Killer Karaoke claims to be the only game show to ever combine the art of singing with Fear Factor-esque challenges. (I didn't fact check their claim, but I take them at their word.) Three pairs of contestants are faced with the task of singing a song while performing a stunt — walking through a patch of cacti with impairment goggles on, getting immersed in a tank of snakes, then getting immersed in a tank of larger snakes, etc. — for just the chance of winning up to $10,000. If instead you end up winning a shade over $5,000 for your troubles, what's the difference really? We're basically splitting hairs. The live audience votes after each challenge for which of the two contestants should move onto the final round, where the remaining three compete for the cash.
I'm just as surprised as I imagine you'll be when I say Killer Karaoke may have the legs to be relatively successful. Self-deprecation is funny, and it's even funnier when the people doing it are failed musicians trying to keep their singing dignity intact while walking into pits of fish guts and maggots. The makers of Killer Karaoke know this, and spend their time thinking up creative ways to humiliate the contestants rather than attempt to draw some misguided empathy from the viewers. Steve-O is both likeable and random enough to serve as the host, giving the show a solid C-list (too generous?) celebrity to carry it along.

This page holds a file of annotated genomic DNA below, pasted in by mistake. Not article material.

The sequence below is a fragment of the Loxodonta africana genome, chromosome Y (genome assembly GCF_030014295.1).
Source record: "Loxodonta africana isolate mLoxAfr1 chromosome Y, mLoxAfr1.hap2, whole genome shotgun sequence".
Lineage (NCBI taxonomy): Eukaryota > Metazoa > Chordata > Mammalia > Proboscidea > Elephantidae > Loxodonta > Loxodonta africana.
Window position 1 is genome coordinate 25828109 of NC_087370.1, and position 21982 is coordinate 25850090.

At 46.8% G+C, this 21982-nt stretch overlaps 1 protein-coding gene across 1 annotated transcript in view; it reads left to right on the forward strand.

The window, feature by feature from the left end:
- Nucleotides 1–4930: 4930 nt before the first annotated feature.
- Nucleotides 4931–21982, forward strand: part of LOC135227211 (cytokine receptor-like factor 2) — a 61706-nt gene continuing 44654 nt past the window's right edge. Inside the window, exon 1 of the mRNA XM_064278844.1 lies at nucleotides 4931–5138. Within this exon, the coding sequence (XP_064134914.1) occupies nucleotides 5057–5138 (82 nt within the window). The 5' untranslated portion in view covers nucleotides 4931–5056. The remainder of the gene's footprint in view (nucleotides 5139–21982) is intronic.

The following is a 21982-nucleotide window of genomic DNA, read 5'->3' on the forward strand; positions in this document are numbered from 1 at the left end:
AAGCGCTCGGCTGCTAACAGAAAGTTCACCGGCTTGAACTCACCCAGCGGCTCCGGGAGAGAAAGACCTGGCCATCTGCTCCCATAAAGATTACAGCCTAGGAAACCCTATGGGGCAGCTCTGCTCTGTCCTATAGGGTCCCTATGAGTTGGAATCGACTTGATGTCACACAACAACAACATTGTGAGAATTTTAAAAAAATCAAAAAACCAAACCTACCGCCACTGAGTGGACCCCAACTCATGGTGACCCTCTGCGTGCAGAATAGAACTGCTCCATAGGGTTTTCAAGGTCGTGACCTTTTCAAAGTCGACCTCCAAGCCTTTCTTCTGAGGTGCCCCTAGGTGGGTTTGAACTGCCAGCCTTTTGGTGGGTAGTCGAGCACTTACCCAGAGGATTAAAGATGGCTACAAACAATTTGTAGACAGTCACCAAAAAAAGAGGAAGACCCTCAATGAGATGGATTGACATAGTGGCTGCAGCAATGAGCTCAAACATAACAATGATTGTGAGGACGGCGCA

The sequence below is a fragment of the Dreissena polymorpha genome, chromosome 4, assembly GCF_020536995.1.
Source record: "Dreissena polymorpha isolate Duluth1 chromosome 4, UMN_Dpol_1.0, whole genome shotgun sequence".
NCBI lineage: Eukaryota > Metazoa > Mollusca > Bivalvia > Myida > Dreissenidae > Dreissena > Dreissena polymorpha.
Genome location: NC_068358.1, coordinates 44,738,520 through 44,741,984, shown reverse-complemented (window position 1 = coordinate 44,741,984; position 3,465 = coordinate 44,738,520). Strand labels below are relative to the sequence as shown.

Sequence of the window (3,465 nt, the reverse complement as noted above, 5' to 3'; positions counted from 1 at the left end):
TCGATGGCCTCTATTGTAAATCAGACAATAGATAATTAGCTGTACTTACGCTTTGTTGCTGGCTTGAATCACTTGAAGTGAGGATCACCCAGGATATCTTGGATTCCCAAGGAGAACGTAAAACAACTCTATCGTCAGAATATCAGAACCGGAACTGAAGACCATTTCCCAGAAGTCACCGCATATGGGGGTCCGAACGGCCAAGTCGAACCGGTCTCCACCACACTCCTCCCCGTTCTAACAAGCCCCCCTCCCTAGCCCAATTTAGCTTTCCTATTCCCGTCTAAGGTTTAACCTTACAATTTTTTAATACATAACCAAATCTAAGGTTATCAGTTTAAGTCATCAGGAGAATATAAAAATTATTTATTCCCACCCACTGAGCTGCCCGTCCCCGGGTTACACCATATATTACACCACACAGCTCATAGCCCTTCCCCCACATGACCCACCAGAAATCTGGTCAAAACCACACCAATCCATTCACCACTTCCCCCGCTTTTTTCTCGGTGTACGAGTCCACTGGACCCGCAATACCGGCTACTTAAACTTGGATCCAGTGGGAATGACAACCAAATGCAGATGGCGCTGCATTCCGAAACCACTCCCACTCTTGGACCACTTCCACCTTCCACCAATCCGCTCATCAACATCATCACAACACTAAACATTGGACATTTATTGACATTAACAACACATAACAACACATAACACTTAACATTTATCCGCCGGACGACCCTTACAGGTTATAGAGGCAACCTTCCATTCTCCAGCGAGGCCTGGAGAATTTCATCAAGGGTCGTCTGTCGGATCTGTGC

The biggest thing Killer Karaoke has going for it is that it's on truTV, a cable network that has a low threshold for success when it comes to viewership numbers. And considering the success of similar slapstick competition-based shows such as Most Extreme Elimination Challenge and Wipeout, it's not hard to imagine that there's a particular audience out there waiting for a show like Killer Karaoke. I anticipate flipping through channels late at night sometime in the near future and settling on Killer Karaoke, shamelessly chuckling at my TV and content in the knowledge that this show is exactly what's wrong with America.